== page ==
Tag:Channing Frye
Posted on: December 14, 2010 2:35 pm
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Dec. 15 trade-eligible shopping list

The next milestone in the NBA season hits Wednesday when dozens of players signed as free agents over the summer become trade-eligible. ‘Tis the season for re-gifting. 

Don’t like the aging veteran you overpaid in your giddiness as GM of an undefeated juggernaut shopping for free agents? Dump him on some unsuspecing colleague who may be able to to make better use of his meager talents. Having a reality check about how good your team was going to be? Shed the contract you thought you were wise to execute back in July and start getting ready for another draft lottery. 

Under the collective bargaining agreement, players who sign as free agents cannot be traded for three months or until Dec. 15, whichever is later. So theoretically, any free agent signed prior to Sept. 15 can be shipped to a new destination beginning Wednesday. 

It’s not useful to look at this year’s crop of trade-eligible free agents as a free-for-all, because there are plenty of names on the list who will be traded about as soon as pigs sprout wings. (Forget the LeBron-to-New York trade rumors. I think he’s staying put.) Similarly, the Lakers aren’t trading Derek Fisher, the Celtics aren’t trading Shaquille O’Neal, and the Knicks seem mildly happy with MVP candidate Amar’s Stoudemire so far. 

What the Dec. 15 milestone does is expand the pool of assets and contracts available to GMs to make trades work under league guidelines that require salaries to be no more than 125 percent plus $100,000 when over-the-cap teams make deals. Sometimes, one more asset or another $2 million in tradeable contracts makes all the difference in completing a larger deal. 

Something else to keep in mind: Unless it’s a key player who’d fill a crucial need for a contender, executives say teams will be much less likely to take on multi-year contracts this year due to the expected work stoppage. Buyer’s remorse for Brendan Haywood, for example, isn’t going to be easy to assuage because he’s due $45 million over the next five years – when nobody can accurately predict where such a contract will fit into the new salary structure. But players on shorter deals with less than full guarantees could be moved if it helps complete a bigger deal – such as a Carmelo Anthony trade.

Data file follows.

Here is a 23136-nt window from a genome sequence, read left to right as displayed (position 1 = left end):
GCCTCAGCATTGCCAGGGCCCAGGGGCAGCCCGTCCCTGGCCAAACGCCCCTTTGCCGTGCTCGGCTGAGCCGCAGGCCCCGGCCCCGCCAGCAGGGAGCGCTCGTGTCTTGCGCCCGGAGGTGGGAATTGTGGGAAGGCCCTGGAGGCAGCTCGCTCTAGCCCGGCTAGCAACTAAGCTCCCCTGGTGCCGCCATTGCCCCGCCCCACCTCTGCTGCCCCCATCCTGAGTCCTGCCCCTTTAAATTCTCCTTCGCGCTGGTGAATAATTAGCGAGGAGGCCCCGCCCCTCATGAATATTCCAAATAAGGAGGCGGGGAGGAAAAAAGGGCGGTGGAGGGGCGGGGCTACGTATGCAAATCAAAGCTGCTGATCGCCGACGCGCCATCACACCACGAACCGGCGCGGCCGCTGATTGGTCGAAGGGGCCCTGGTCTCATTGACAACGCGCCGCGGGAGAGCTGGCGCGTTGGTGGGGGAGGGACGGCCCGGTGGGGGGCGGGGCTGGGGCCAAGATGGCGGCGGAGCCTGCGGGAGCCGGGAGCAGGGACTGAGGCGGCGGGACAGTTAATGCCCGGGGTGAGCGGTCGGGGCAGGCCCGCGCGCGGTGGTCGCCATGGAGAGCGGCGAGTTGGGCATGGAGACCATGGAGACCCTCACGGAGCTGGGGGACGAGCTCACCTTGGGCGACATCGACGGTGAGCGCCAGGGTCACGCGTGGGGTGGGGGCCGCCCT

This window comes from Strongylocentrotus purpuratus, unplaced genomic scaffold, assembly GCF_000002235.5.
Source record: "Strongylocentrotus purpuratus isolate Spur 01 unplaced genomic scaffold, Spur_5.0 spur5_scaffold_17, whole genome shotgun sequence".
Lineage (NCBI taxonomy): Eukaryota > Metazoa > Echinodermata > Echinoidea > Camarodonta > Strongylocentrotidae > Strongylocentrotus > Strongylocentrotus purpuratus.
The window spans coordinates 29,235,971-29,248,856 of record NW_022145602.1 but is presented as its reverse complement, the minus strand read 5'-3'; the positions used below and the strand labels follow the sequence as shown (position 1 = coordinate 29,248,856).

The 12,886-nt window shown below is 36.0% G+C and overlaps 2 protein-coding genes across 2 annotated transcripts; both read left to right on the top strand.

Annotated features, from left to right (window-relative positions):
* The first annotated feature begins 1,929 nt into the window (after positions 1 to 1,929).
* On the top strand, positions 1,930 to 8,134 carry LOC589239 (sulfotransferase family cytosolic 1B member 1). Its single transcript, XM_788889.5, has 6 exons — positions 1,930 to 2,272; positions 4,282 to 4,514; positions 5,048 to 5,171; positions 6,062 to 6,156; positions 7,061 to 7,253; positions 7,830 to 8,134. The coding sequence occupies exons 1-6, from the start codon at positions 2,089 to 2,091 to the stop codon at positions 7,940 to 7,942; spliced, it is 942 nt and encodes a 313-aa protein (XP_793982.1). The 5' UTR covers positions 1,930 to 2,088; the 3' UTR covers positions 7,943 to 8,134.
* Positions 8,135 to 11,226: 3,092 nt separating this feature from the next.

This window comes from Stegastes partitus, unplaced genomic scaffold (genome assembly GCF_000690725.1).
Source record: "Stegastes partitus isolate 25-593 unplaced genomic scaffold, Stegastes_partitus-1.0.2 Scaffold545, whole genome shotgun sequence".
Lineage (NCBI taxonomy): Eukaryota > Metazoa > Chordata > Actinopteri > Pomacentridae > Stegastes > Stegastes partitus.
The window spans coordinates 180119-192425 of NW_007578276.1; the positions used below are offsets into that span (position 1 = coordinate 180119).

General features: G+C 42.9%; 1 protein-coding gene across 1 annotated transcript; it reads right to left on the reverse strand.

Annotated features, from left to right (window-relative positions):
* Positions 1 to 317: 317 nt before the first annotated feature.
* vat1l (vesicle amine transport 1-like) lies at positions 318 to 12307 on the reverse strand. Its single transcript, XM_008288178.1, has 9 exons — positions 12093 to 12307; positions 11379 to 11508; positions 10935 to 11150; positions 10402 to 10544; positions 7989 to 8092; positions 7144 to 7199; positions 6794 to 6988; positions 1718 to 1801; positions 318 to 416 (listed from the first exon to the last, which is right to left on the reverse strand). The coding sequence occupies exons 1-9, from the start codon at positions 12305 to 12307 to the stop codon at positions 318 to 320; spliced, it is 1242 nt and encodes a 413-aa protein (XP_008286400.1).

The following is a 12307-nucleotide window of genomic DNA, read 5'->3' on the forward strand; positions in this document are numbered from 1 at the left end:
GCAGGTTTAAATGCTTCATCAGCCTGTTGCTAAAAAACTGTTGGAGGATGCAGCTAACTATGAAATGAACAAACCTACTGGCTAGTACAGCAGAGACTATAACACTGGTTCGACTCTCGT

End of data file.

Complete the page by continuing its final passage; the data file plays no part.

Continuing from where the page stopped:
So with that in mind -- and with the assumption that the Heat aren’t’ trading LeBron, the Hawks aren’t trading Joe Johnson, and the Celtics aren’t trading Paul Pierce or Ray Allen -- here are a few of the more interesting names who become trade-eligible Wednesday, based on the likelihood that they could be involved in a trade sometime before the Feb. 24 deadline: 

* Luke Ridnour, Timberwolves: At $12 million over the next three years, Ridnour won’t break the bank and his play-making abilities could be appealing to a team looking for point-guard depth. The Knicks, underwhelmed by Toney Douglas as Raymond Felton’s backup, are interested. 

* Tony Allen, Grizzlies: Allen’s strengths off the bench are wasted on a team like Memphis, which has plenty of other tradeable assets. If the Grizzlies decide to part with O.J. Mayo, for instance, Allen’s contract could help facilitate the deal. 

* Quentin Richardson, Magic: Nobody gets traded as much as Q-Rich, so he has to be on this list. If Orlando decides to pull the trigger on a significant deal -- say, for Andre Miller or Gilbert Arenas -- Richardson could be a throw-in. Complicating matters is the fact that his contract contains a 15 percent trade kicker, but that’s manageble since he’s only due $8 million over the next three years. 

* Anthony Carter and Shelden Williams, Nuggets: Denver is virtually assured of making a big deal for You-Know-Who, in my opinion, and these could be throw-in pieces. I’d include Al Harrington, but A) they’ll need someone to shoot a lot after they trade Melo; and B) nobody will want Big Al for five years at the full mid-level when we’re entering what could be the no-mid-level world of a new CBA. (Even though the last two years are only half-guaranteed.) 

* Anthony Tolliver, Timberwolves: Minnesota already has been fielding a lot of calls because they have draft picks, cap space, and young assets. Though injured at the moment, Tolliver is big and cheap and could be part of a bigger deal. 

* Josh Howard, Wizards: On a one-year deal, Howard has the right to veto any trade. But if he gets back on the court and proves he’s healthy before the deadline, his expiring $3 million contract could be used to sweeten a potential Arenas deal. 

* Chris Duhon and Jason Williams, Magic: Stan Van Gundy can’t decide which one is his backup point guard, and you know what they say: When you have two backup point guards, what you really have is none. 

* Jordan Farmar and Anthony Morrow, Nets: New Jersey is highly likely to make multiple trades between now and the deadline, and team officials continue to believe one of them will be for Anthony. With efforts under way to acquire additional assets Denver has requested, dangling either one or both of these names could help accomplish that. Reluctantly, I’ll include Travis Outlaw here, as well. While his five-year, $35 million deal will scare some teams, his salary is flat throughout with no increases -- a friendly feature as we enter the great CBA unknown.